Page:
According to recent estimates by the CDC, the use of electronic health and medical records in physician offices continues to climb. According to data from the November 2011 NCHS Data Brief, around 57 percent of office based physicians report using some kind of electronic health/medical record system and around 34 percent report having a system that meets basic performance criteria. However, EHR/EMR usage varies widely by state, as can be seen in the graph below.
The graph shows states in descending order based on the usage of any type EHR/EMR system. The series of dots illustrates usage of any system, while the bars illustrate usage of systems that meet basic criteria. Median percentages are illustrated by dotted lines. Colored shading indicates the percentage range into which most (68%) states fall. The shaded area on the left applies to usage of basic systems, the shaded area to the right applies to usage of any EHR/EMR system.
As we can see from the jagged outline of the blue bars, adoption of systems that meet basic performance criteria is not necessarily consistent with overall usage of electronic record systems. For example, Utah ranks number 2 in terms of overall EHR/EMR usage, but four states rank higher than Utah in terms of systems with basic functionality. These four states are Minnesota, Wisconsin, Washington and Oregon.
North Dakota, Utah, Minnesota, Wisconsin, Washington, Oregon and Hawaii not only lead the nation in terms of overall EHR/EMR usage, but also in terms of having basic systems in place. Looking toward the lower end of the list, we can see that states like Mississippi, South Carolina, Nevada, New Jersey and Louisiana have the lowest percentages of systems that meet basic criteria.
Given the current state of the debate around health care reform, one might be tempted to ask whether the political climate at the state level plays a role. Using information about “Red States and Blue States” from Wikipedia, we can assign party affiliations to states based on results from the past five presidential elections (1992 to 2008). At first glance, it appears that democratic states tend to be further along in terms of EHR/EMR system usage. Their median percentages for overall usage (61%) and basic system usage (36%) are higher than those of republican states (57% and 31% respectively).
click on the graph to enlarge it
However, reducing this question to simple partisan politics ignores the many factors influencing the adoption of complex systems. Issues like perceptions and attitudes, computer experience, workflow impact and concerns about patient-doctor relationships play a much bigger role in the day to day decisions doctors make. These issues are beyond the scope of this writing, though a very small sampling of relevant academic research appears at the end of this post.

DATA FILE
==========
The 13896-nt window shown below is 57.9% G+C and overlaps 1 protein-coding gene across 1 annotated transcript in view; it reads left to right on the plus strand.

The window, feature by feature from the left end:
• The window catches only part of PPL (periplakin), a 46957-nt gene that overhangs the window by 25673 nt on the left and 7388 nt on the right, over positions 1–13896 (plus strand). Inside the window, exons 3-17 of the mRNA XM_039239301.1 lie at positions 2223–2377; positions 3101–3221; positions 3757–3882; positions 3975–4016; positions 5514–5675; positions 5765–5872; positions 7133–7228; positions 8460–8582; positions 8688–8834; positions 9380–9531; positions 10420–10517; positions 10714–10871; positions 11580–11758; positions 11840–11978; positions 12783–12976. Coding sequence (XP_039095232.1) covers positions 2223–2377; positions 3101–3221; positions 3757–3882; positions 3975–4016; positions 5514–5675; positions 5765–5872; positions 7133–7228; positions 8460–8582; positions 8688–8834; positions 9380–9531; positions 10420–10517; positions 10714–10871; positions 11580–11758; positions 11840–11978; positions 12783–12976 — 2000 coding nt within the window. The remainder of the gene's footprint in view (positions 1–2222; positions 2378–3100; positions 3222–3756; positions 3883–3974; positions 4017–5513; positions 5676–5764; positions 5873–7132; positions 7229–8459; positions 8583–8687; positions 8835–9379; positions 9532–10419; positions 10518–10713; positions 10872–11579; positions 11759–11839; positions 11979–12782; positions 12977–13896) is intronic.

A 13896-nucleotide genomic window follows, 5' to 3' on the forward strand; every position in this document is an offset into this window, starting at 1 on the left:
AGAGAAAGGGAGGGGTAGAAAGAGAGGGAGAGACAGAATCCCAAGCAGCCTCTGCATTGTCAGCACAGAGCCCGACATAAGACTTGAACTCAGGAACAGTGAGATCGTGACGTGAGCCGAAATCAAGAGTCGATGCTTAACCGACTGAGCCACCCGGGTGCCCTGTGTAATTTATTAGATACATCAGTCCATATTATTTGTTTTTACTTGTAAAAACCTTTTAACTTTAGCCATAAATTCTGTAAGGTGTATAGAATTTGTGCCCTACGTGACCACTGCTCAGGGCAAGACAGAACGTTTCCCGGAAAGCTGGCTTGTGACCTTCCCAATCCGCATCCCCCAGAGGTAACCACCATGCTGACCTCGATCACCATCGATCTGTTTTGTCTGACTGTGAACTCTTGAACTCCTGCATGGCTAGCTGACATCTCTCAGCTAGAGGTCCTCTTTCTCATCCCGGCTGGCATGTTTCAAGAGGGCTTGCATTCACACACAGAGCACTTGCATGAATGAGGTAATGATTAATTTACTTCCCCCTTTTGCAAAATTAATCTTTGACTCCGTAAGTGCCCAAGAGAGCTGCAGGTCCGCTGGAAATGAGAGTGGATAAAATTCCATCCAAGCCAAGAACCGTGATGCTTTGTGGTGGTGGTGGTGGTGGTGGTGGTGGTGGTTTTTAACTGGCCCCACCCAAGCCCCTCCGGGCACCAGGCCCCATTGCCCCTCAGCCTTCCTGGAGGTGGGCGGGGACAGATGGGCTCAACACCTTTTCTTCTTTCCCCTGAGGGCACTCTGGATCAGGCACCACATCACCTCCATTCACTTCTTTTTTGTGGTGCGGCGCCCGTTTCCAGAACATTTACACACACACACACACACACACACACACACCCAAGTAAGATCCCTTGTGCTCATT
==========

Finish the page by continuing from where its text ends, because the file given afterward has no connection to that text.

Even without delving into those issues, we can get a sense that there is more at play here by looking at socio-economic data from the US Census Bureau. The graph below shows the usage of any type of EHR/EMR system, along with census data about poverty, annual pay, higher education, age, and number of physicians per capita.
click on the graph to enlarge it
Using this graph, we notice that our breakout of Democratic and Republican states shows some significant differences. The thick grey lines indicate the median value for each variable within each party category, while the grey shading shows the range into which the majority (68%) of states in each category fall. Based on this data, residents in democratic states tend to be
wealthier (lower percentage of people living below the poverty line)
earn higher incomes (higher average annual pay)
more educated (higher percentage of residents with a bachelor degree or higher)
able to choose among more doctors (higher rate of doctors per capita)
Since we are dealing with state level data we cannot say how much each of these factors influence EHR/EMR system adoption (see scatter plots at the end), except to say that higher levels of poverty appear to be linked to lower levels of EHR/EMR system usage – apparently more so if the state happens to lean republican.
Unfortunately this exploration suffers from the fact that we are dealing with high level data which hinders our ability to match up relevant details. None the less, it provides some hints that socio-economic issues play at least an indirect role in the adoption and use of EHR/EMR systems.
click on the graph to enlarge it
click on the graph to enlarge it
Explore the data details behind the graphs in this post via this interactive Tableau Workbook.
Electronic Health Record Systems and Intent to Apply for Meaningful Use Incentives Among Office-based Physician Practices: United States, 2001–2011
Definitions used in this report (direct quote from the NCHS Data Brief):
“Physician office: A place where nonfederally employed physicians provide direct patient care in the 50 states and the District of Columbia; excludes radiologists, anesthesiologists, and pathologists.
Any EMR/EHR system: Obtained from “yes” responses to the question, “Does this practice use electronic medical records or electronic health records (not including billing records)?”
Basic EMR/EHR system: A system that has of all of the following functionalities: patient history and demographics, patient problem list, physician clinical notes, comprehensive list of patient’s medications and allergies, computerized orders for prescriptions, and ability to view laboratory and imaging results electronically (4). Having a comprehensive list of patient’s medications and allergies was asked as two separate questions in 2010 (one about medications and the other about allergies); the questions were collapsed into one question in 2011 (5).”